Document Detail

Five-year update on the occurrence of alcohol and other drugs in blood samples from drivers killed in road-traffic crashes in Sweden.
MedLine Citation:
PMID:  19232848     Owner:  NLM     Status:  MEDLINE    
According to statistics provided by the Swedish National Road Administration (Vägverket), a total of 1403 drivers were killed in road-traffic crashes in Sweden between 2003 and 2007. Forensic autopsies were performed in approximately 97% of all deaths and specimens of blood and urine were sent for toxicological analysis. In 60% of cases (N=835) the toxicology results were negative and 83% of these victims were men. The blood-alcohol concentration (BAC) was above the legal limit for driving (>0.2g/L) in 22% of cases (N=315) at mean, median and highest concentrations of 1.7 g/L, 1.7 g/L and 4.9 g/L, respectively. The proportions of male to female drivers with BAC>0.2g/L were 93% vs 7% compared with 83% vs 17% for those with drugs other than alcohol in blood. Drivers with a punishable BAC were over-represented in single vehicle crashes compared with multiple vehicle crashes (67% vs 33%). The opposite held for drivers who had taken a prescription drug (39% vs 61%) and also for drug-negative cases (31% vs 69%). Drugs other than alcohol were identified in 253 cases (18%); illicit drugs only in 39 cases (2.8%), both licit and illicit in 28 cases (2.0%) and in 186 cases (13.3%) one or more therapeutic drugs were present. Amphetamine was the most common illicit drug identified at mean, median and highest concentrations of 1.5mg/L, 1.1mg/L and 5.0mg/L, respectively (N=39). Blood specimens contained a wide spectrum of pharmaceutical products (mean 2.4 drugs/person), comprising sedative-hypnotics (N=93), opiates/opioids (N=69) as well non-scheduled substances, such as paracetamol (N=78) and antidepressants (N=93). The concentrations of these substances in blood were mostly in the therapeutic range. Despite an appreciable increase (12-fold) in number of arrests made by the police for drug-impaired driving after a zero-tolerance law was introduced (July 1999), alcohol still remains the psychoactive substance most frequently identified in the blood of drivers killed in road-traffic crashes.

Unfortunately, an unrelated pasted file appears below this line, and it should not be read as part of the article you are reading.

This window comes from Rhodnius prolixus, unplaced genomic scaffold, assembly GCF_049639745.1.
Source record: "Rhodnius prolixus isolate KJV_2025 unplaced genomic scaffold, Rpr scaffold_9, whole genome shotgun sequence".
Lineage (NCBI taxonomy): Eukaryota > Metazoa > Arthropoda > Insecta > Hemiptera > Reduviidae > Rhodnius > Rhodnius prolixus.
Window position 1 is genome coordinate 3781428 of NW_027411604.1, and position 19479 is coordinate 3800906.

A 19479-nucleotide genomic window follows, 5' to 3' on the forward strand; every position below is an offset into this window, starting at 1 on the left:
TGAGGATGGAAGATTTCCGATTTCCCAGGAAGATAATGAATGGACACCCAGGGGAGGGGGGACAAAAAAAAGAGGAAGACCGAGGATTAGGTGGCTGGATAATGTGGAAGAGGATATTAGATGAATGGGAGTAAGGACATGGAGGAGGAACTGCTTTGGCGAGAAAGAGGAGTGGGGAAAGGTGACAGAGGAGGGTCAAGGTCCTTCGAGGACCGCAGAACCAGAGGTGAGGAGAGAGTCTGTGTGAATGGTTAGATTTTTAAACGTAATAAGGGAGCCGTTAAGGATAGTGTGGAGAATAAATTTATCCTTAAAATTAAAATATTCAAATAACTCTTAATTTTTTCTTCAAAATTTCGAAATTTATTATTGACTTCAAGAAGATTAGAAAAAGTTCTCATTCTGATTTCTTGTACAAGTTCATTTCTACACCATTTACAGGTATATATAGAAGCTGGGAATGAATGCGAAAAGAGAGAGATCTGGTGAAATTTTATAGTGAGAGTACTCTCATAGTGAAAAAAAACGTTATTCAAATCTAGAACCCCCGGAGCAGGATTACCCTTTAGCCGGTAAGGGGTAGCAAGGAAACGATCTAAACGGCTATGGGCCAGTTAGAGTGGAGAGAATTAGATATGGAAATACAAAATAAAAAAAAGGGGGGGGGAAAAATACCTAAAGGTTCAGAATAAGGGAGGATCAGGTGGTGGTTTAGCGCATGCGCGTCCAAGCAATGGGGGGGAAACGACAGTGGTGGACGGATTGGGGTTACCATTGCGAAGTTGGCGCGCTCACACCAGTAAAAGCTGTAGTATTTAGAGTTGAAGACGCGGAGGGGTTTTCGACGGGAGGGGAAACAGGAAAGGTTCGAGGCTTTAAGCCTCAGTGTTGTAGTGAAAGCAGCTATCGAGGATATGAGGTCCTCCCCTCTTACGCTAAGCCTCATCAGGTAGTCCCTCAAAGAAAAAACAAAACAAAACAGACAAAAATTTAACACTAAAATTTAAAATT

Alan Wayne Jones; Fredrik C Kugelberg; Anita Holmgren; Johan Ahlner
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Publication Detail:
Type:  Journal Article     Date:  2009-02-18
Journal Detail:
Title:  Forensic science international     Volume:  186     ISSN:  1872-6283     ISO Abbreviation:  Forensic Sci. Int.     Publication Date:  2009 Apr 
Date Detail:
Created Date:  2009-03-24     Completed Date:  2009-07-09     Revised Date:  -    
Medline Journal Info:
Nlm Unique ID:  7902034     Medline TA:  Forensic Sci Int     Country:  Ireland    
Other Details:
Languages:  eng     Pagination:  56-62     Citation Subset:  IM    
Department of Forensic Genetics and Forensic Toxicology, National Board of Forensic Medicine, Artillerigatan 12, SE-587 58 Linköping, Sweden.
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MeSH Terms
Accidents, Traffic / mortality*
Age Distribution
Automobile Driving / legislation & jurisprudence
Central Nervous System Depressants / blood*
Ethanol / blood*
Forensic Toxicology
Middle Aged
Pharmaceutical Preparations / blood*
Sex Distribution
Street Drugs / blood*
Sweden / epidemiology
Reg. No./Substance:
0/Central Nervous System Depressants; 0/Pharmaceutical Preparations; 0/Street Drugs; 64-17-5/Ethanol

From MEDLINE®/PubMed®, a database of the U.S. National Library of Medicine

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